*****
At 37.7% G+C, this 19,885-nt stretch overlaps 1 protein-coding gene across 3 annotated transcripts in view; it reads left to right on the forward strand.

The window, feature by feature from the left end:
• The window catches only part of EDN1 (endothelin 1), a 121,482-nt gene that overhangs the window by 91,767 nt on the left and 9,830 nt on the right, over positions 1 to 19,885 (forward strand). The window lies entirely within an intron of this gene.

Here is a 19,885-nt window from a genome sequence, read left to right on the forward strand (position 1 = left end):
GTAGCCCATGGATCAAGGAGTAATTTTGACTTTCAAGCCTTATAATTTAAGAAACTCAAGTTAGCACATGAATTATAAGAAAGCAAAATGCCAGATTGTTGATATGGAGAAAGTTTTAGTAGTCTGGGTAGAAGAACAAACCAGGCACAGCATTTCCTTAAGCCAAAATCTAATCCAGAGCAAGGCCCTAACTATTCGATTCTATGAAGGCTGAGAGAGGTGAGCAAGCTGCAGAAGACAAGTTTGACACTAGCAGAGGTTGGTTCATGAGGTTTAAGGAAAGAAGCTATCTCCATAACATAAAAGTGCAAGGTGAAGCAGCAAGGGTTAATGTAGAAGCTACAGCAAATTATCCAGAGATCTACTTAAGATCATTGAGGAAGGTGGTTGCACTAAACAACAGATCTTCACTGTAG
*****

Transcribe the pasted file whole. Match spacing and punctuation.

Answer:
At 37.7% G+C, this 19,885-nt stretch overlaps 1 protein-coding gene across 3 annotated transcripts in view; it reads left to right on the forward strand.

The window, feature by feature from the left end:
• The window catches only part of EDN1 (endothelin 1), a 121,482-nt gene that overhangs the window by 91,767 nt on the left and 9,830 nt on the right, over positions 1 to 19,885 (forward strand). The window lies entirely within an intron of this gene.

Here is a 19,885-nt window from a genome sequence, read left to right on the forward strand (position 1 = left end):
GTAGCCCATGGATCAAGGAGTAATTTTGACTTTCAAGCCTTATAATTTAAGAAACTCAAGTTAGCACATGAATTATAAGAAAGCAAAATGCCAGATTGTTGATATGGAGAAAGTTTTAGTAGTCTGGGTAGAAGAACAAACCAGGCACAGCATTTCCTTAAGCCAAAATCTAATCCAGAGCAAGGCCCTAACTATTCGATTCTATGAAGGCTGAGAGAGGTGAGCAAGCTGCAGAAGACAAGTTTGACACTAGCAGAGGTTGGTTCATGAGGTTTAAGGAAAGAAGCTATCTCCATAACATAAAAGTGCAAGGTGAAGCAGCAAGGGTTAATGTAGAAGCTACAGCAAATTATCCAGAGATCTACTTAAGATCATTGAGGAAGGTGGTTGCACTAAACAACAGATCTTCACTGTAG